Credit: Original article published by Classic Cars Journal.
A few years ago, I had some roofing work done on my home. One of the contractors knocked on the front door midway through the project and asked, “Do you know there are toys on your roof?” I chuckled and said, “Yeah, it’s a science experiment.” Those toys were in fact a collection of diecast 1:18 scale model cars that I decided to subject to Arizona’s climate to see how they would fare over a long-term window of time.
These days, a well-worn exterior finish is desirable on some vehicles. The weathered look conveys age, experience, and vintage style. Some collector car enthusiasts even go so far as to advance or preserve the look of surface rust on a classic car’s steel body panels. While the look does not appeal to everyone, it’s a unique aesthetic and always makes a good conversation starter at car shows and special events.
It must have been around 2010 when I was rummaging through some boxes from my childhood and came across a handful of diecast model cars. I did not have much space to display them, and I had always had a fascination with durability testing. In fact, I used to “drive” my Hot Wheels on a treadmill to simulate the act of really putting miles on a scale model vehicle. With that in mind, I had the idea of seeing how the models would hold up outside.
Each vehicle went up on a ladder to be placed around my chimney. About every six months, I’d climb back up to assess how they were doing. Occasionally, a windstorm would blow a door open. At one point, one of the vehicles lost a headlight lens. Another one had an interior that took on a sunbaked look. One of them had a couple of windows crack. The striking thing was how accurate some of the weathering has affected the vehicles: the engine bays are dusty, the interiors are filled with debris, and the whitewall tires have yellowed.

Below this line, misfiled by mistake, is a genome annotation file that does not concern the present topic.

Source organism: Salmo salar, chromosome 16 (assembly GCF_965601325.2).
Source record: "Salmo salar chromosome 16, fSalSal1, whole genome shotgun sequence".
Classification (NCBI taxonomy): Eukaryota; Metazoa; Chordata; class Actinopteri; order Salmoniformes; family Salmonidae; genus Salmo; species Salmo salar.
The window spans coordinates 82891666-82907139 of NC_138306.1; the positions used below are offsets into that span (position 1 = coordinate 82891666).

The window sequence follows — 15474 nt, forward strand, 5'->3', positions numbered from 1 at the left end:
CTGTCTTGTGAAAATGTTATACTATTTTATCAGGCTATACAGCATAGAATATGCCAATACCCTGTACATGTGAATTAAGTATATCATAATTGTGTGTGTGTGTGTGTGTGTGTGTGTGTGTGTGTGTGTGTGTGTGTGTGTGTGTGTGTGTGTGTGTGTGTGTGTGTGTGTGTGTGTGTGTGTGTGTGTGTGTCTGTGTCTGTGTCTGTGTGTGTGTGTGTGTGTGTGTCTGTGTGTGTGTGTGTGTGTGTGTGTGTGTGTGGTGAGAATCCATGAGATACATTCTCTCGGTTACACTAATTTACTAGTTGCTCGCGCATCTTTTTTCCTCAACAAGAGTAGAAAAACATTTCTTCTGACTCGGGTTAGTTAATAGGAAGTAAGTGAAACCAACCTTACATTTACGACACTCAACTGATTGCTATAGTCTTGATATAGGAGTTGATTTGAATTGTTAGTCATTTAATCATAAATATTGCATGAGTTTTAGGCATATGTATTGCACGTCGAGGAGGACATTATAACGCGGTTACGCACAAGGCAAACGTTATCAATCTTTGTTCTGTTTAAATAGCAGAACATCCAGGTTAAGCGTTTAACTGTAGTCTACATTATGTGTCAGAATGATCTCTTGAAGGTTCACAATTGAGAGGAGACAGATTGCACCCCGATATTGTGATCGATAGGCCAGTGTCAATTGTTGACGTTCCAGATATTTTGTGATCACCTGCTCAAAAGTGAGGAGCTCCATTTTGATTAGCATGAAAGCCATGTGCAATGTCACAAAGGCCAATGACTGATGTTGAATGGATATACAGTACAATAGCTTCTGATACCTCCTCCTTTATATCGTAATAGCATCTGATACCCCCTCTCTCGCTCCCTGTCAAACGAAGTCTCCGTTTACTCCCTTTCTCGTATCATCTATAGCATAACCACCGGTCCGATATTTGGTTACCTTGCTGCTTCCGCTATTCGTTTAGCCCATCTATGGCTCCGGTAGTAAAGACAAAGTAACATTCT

Over the years, I shared occasional updates to my YouTube channel, and I had several people ask if they could purchase the cars to “restore” them. The concept seems sort of intriguing, so I might take someone up on that eventually.
After about a decade in the sun, I decided to purchase a “new” version of one of the vehicles in my durability test. Thankfully, I found the turquoise 1957 Chevrolet Nomad on Ebay from the “Road Tough” brand car and bought it. When placed side by side, the contrast between the old and new models was striking. One of my subscribers suggested I transplant the chrome and “glass” from the new car to the old, to better reflect real-world characteristics.
Miraculously, my Raven Black 1957 Ford Thunderbird still retains most of its original paint. I need to write a letter to the manufacturer to congratulate them on their paint quality and application methods. The other vehicles in my test are a 1994 BMW 325i convertible, a Maserati 3200GT, and a 1989 Mercedes-Benz 500SL.
Any suggestions on what I should do with these cars? Or just let them sit for another decade?
Either way, I’m having just as much fun with toy cars at age 41 as I was at 11.